3 Singapore Music Acts You Need To Catch At Laneway Festival

Laneway Festival on Saturday, January 21 will bring together some of the hottest local and international indie acts. We speak to three Singapore acts - an indie-rock band, a soulful R&B crooner and a genre-bending group - on their music influences and more.

Astreal

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Formed in 1992, the indie-rock band has performed at large-scale events like Zoukout and Baybeats, and will launch its third album this month.

Musicians who have influenced your sound

“Early ’90s British bands like Curve, Chapterhouse and My Bloody Valentine. They were the purveyors of the shoegaze sound and were really seminal in the scene.”

What to expect from your new album

The songs are slightly more uplifting in spirit than the previous ones. With our previous album, Fragments of the Same Dead Star, you can hear our signature darker sound, but the new album is a departure from that. We’re excited (to release) our songs “Colossal”, “Light & Magic” and “Replaceable”.”

How the local music scene has evolved

“With the advent of technology, it’s easier to get your music heard these days, but it’s also a double edged sword. There are a sea of musicians who are trying to get their music heard, and you have to break through the clutter. Also, back in the ’90s there were gigs every weekend which ran from day to night. The frequency of gigs has definitely slowed down.”

 

Sam Rui

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The 20-year old singer-songwriter started out doing folksy, indie pop, but is performing for the first time at Laneway Festival this year with a brand new R&B sound. Also coming up: Her debut EP in February.

Biggest music inspirations

“I listen to a lot of different styles of music – from post-rock to R&B – and even within each genre of music there are so many different sub-genres that are so distinct. Within R&B alone, there’s the old-school, jazzy type of music; soul; and the more contemporary down-tempo type of sound. I feel there’s so much you can take away from each genre of music and each one inspires me in a different way. Some of my favourite artists of late are contemporary (R&B singer-songwriter) Kehlani, (indie-pop singer) Banks and (King of R&B) The Weekend.”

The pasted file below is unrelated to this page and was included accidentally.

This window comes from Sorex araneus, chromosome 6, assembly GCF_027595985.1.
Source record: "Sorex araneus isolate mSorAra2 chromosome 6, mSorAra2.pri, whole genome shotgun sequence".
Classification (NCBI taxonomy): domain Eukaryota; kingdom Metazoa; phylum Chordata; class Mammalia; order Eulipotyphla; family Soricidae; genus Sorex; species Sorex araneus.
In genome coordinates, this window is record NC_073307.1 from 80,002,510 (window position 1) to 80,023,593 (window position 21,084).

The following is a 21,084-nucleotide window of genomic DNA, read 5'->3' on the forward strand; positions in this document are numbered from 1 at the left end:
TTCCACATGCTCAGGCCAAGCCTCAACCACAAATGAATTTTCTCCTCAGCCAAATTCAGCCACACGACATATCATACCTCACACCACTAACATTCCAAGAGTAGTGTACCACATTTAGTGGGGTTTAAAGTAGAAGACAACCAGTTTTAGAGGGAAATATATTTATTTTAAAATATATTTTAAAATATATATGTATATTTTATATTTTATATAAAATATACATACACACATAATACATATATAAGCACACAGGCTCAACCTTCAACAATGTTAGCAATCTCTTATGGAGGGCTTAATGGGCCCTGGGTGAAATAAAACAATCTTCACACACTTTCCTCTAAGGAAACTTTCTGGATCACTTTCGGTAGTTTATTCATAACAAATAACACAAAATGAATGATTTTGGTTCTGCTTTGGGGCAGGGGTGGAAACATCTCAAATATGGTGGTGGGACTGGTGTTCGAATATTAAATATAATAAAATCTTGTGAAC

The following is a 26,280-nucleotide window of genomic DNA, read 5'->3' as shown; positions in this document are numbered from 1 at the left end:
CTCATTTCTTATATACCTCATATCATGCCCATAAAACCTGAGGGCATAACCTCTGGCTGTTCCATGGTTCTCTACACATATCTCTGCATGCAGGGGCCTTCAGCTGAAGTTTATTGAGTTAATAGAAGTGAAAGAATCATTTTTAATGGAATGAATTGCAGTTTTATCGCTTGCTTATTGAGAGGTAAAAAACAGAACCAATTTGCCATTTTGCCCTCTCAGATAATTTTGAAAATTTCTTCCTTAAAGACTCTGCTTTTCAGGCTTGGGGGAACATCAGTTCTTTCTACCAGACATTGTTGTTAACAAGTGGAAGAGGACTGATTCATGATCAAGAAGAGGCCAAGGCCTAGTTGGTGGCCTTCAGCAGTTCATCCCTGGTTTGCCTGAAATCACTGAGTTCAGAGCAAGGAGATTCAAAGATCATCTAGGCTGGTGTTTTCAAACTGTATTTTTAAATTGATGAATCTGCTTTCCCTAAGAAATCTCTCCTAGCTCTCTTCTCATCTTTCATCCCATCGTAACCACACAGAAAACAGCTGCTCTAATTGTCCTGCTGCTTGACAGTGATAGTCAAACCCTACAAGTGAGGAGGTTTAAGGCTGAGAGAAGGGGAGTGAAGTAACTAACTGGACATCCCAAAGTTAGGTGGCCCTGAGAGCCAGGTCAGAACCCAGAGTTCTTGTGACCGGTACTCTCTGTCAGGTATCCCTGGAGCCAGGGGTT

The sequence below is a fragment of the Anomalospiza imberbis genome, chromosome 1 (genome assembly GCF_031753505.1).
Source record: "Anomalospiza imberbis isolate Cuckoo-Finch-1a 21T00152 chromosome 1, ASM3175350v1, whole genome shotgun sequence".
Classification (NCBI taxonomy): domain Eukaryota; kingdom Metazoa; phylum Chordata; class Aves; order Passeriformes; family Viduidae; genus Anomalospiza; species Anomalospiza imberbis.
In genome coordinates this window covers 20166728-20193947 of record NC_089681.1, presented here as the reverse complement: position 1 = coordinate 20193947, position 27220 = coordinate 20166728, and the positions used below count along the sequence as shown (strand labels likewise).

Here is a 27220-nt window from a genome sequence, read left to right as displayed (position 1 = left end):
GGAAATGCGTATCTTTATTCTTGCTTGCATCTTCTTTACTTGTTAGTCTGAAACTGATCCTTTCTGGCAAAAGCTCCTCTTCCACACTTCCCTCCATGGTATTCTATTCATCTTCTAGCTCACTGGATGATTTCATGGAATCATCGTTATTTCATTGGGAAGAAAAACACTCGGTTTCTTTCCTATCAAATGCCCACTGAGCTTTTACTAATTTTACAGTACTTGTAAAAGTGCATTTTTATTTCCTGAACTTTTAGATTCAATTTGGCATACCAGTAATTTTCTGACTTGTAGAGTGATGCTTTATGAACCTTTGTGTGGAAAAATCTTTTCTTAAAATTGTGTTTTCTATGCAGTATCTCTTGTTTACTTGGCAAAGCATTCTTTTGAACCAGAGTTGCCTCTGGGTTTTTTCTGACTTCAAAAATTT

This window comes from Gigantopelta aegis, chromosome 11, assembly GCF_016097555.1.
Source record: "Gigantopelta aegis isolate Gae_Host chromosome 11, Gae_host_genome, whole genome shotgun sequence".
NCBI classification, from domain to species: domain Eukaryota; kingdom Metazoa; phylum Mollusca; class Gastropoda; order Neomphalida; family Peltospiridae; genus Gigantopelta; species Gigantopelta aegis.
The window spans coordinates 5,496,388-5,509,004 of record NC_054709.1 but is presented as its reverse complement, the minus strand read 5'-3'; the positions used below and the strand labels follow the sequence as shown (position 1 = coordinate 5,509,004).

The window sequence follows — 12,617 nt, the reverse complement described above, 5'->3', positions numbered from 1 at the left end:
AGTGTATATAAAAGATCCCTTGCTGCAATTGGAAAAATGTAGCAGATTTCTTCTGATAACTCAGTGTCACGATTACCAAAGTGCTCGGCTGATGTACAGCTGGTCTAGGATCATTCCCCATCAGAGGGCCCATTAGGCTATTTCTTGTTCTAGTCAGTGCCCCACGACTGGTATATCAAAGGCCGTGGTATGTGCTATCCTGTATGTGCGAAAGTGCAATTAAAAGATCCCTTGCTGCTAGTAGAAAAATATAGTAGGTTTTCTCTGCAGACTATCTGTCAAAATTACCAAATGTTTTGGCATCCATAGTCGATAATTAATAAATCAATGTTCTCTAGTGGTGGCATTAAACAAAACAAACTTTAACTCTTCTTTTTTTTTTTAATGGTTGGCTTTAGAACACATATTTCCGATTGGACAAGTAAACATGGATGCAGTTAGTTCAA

How music has influenced your style

“Since experimenting with R&B, I’ve become bolder with my fashion choices. I began wearing bold, metallic colours, plunging necklines and cut-outs, which I never dared to do a year ago. Ultimately, though, I’m still a t-shirt and jeans kind of girl.”

On her penchant for crazy hair colours

“I wanted to switch up my look and didn’t know how to, so I let my hairstylist do what he felt best. I never thought bright orange (hair) would fit me, but I’ve really grown to love the colour now. I feel that the colour matches the style of my music.”

#1 track to listen to from your album

“The EP’s outro track “Let It Go”, which has yet to be released. It’s my favourite as it is very personal to me – it’s (a song that exemplifies how) I closed a very unhappy chapter of my life.”

 

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T-Rex

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With eclectic, multi-textural sounds, the two-year old band is fast becoming one of Singapore’s must-see live music acts. The band thrives even without a vocalist, and seamlessly swaps instruments to add to the diversity of their performances.

How their “genre-bending” sound was created

“The members of T-Rex come from different bands that have similar interests in creating music that does not align with the standard “verse-chorus-bridge” recipe. The ideas that come out from the band collectively are deliberately and carefully distorted to give new textures. We have also decided to use a saxophonist to colour the band’s sound even more. If we were a painting, we would be a Pablo Picasso. We consider him one of our main influences for his unconventional but yet accessible works.”

A musician they’d love to collaborate with

“(Local singer) Weish of .gif/sub-shaman – it will be interesting to have her on board because we have never had a vocalist in the band. We expect that it’s going to be quirky.”

How the local music scene has evolved

“People nowadays are more open to music, allowing Singapore’s music scene to thrive.Communities and promoters like SCAPE, Plugged Studios, Lithe Paralogue, singaporegigs.com, Bandwagon and other entities are actively churning out events to publicise and make the local scene known to the public so that more people are aware of the artists.”

 

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